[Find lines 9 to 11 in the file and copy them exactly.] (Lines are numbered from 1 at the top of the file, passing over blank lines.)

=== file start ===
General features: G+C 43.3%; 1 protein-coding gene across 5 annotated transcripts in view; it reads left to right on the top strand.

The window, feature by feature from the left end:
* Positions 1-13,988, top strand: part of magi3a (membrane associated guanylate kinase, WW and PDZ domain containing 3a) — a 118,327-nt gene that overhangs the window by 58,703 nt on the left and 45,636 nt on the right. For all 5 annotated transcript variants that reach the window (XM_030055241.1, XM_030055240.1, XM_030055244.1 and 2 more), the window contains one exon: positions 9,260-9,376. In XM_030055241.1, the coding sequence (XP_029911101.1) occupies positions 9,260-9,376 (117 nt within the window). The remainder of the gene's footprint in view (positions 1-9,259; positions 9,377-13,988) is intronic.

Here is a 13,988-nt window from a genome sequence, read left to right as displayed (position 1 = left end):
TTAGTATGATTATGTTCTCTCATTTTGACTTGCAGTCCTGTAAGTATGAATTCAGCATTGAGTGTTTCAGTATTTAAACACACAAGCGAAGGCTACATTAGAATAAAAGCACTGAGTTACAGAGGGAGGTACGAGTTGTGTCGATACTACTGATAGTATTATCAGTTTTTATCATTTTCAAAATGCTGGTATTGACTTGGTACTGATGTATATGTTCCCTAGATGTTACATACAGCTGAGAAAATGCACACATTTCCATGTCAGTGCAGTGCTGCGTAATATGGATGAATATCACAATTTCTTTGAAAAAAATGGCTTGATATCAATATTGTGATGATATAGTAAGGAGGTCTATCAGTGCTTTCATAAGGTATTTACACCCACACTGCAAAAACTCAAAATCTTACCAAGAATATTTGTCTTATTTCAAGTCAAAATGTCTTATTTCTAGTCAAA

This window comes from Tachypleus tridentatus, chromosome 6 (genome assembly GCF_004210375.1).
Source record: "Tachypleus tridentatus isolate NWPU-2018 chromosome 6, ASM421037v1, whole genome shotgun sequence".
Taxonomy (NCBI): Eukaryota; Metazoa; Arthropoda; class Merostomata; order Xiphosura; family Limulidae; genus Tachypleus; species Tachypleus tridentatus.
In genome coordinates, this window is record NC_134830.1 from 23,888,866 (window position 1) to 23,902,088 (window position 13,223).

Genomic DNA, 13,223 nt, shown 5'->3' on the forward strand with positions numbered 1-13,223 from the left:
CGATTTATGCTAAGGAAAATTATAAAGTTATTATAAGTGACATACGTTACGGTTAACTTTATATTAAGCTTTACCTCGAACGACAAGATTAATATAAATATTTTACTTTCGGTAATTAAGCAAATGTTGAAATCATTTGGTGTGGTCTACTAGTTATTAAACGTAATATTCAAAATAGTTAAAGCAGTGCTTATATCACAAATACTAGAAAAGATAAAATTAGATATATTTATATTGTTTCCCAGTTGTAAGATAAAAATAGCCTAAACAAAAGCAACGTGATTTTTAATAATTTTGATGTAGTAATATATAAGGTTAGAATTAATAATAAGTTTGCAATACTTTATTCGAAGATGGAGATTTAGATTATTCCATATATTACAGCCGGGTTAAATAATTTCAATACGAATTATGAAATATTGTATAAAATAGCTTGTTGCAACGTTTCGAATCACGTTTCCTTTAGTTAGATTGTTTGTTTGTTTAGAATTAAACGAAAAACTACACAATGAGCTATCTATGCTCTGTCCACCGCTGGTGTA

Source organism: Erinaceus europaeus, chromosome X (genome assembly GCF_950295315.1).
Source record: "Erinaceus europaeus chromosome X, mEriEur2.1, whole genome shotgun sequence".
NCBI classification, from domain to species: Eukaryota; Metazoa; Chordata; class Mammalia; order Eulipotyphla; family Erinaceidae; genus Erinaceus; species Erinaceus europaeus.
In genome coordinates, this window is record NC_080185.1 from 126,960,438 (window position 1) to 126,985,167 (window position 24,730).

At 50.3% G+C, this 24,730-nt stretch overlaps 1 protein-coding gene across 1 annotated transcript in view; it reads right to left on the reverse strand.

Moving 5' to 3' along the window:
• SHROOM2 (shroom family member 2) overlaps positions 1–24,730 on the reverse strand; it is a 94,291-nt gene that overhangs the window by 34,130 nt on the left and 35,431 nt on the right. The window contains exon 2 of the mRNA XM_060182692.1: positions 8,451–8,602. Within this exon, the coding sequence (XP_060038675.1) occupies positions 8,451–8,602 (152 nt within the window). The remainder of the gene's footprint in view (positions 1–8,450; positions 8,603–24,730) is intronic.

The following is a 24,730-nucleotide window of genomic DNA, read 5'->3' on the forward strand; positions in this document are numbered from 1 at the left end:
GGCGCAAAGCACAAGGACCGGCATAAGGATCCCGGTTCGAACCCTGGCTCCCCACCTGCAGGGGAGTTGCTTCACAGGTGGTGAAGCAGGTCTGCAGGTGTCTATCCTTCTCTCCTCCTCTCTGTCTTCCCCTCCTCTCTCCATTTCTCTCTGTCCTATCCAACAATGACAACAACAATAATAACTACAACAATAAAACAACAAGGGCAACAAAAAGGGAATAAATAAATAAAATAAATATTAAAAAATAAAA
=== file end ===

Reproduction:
In genome coordinates, this window is record NC_134830.1 from 23,888,866 (window position 1) to 23,902,088 (window position 13,223).

Genomic DNA, 13,223 nt, shown 5'->3' on the forward strand with positions numbered 1-13,223 from the left:
CGATTTATGCTAAGGAAAATTATAAAGTTATTATAAGTGACATACGTTACGGTTAACTTTATATTAAGCTTTACCTCGAACGACAAGATTAATATAAATATTTTACTTTCGGTAATTAAGCAAATGTTGAAATCATTTGGTGTGGTCTACTAGTTATTAAACGTAATATTCAAAATAGTTAAAGCAGTGCTTATATCACAAATACTAGAAAAGATAAAATTAGATATATTTATATTGTTTCCCAGTTGTAAGATAAAAATAGCCTAAACAAAAGCAACGTGATTTTTAATAATTTTGATGTAGTAATATATAAGGTTAGAATTAATAATAAGTTTGCAATACTTTATTCGAAGATGGAGATTTAGATTATTCCATATATTACAGCCGGGTTAAATAATTTCAATACGAATTATGAAATATTGTATAAAATAGCTTGTTGCAACGTTTCGAATCACGTTTCCTTTAGTTAGATTGTTTGTTTGTTTAGAATTAAACGAAAAACTACACAATGAGCTATCTATGCTCTGTCCACCGCTGGTGTA